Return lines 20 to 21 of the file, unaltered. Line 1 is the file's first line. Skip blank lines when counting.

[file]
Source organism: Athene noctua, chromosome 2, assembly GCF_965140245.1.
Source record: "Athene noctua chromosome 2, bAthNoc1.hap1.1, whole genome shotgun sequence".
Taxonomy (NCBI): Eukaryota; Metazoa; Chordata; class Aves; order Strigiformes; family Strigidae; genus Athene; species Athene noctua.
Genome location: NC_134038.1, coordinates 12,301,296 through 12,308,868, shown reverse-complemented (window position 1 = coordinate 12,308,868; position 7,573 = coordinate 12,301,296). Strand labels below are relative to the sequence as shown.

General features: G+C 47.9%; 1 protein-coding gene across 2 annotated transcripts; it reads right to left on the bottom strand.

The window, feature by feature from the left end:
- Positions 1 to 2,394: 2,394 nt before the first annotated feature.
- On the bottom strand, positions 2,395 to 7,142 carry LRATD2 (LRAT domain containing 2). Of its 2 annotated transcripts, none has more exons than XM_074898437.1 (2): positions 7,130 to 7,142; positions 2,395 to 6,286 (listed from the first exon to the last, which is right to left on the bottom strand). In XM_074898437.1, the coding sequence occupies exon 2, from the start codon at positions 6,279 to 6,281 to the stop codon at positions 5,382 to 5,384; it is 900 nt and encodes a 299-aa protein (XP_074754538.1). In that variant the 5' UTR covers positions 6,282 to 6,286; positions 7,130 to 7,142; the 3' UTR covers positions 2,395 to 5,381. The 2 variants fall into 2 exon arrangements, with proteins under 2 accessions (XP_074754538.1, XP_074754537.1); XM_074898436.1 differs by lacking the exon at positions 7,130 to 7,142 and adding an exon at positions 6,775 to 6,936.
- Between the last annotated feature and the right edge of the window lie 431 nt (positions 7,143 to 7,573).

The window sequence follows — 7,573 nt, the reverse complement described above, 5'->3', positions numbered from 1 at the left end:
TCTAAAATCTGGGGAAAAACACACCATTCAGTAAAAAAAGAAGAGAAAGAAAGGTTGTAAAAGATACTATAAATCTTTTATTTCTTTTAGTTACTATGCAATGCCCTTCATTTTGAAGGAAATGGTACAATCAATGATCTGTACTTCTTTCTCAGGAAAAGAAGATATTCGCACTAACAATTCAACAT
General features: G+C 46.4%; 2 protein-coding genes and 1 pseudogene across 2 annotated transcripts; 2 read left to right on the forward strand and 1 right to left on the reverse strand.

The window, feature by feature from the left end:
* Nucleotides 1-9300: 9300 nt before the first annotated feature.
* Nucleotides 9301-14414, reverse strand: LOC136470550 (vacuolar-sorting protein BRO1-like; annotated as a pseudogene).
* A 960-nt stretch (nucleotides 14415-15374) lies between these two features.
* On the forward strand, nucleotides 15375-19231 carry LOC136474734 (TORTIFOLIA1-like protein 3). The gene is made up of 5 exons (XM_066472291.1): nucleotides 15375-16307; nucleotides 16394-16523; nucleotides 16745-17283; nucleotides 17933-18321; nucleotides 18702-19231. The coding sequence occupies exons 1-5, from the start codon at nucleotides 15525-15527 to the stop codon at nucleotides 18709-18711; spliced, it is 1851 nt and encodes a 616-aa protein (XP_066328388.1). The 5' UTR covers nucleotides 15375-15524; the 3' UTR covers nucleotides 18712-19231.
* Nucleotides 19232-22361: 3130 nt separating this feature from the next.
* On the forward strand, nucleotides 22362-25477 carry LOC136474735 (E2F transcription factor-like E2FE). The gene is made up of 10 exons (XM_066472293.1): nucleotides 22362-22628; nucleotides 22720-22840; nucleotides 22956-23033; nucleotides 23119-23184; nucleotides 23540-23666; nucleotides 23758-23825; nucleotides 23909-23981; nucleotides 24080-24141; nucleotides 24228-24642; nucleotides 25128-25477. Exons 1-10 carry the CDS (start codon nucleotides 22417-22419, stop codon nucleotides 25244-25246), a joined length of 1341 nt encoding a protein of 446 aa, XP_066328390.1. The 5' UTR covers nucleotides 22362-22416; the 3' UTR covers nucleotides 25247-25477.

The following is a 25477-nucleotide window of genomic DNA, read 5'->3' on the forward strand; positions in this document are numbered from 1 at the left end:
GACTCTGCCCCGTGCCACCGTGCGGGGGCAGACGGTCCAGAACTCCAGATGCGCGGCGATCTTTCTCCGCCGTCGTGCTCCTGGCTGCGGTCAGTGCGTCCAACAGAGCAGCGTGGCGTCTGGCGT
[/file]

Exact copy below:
The following is a 25477-nucleotide window of genomic DNA, read 5'->3' on the forward strand; positions in this document are numbered from 1 at the left end:
GACTCTGCCCCGTGCCACCGTGCGGGGGCAGACGGTCCAGAACTCCAGATGCGCGGCGATCTTTCTCCGCCGTCGTGCTCCTGGCTGCGGTCAGTGCGTCCAACAGAGCAGCGTGGCGTCTGGCGT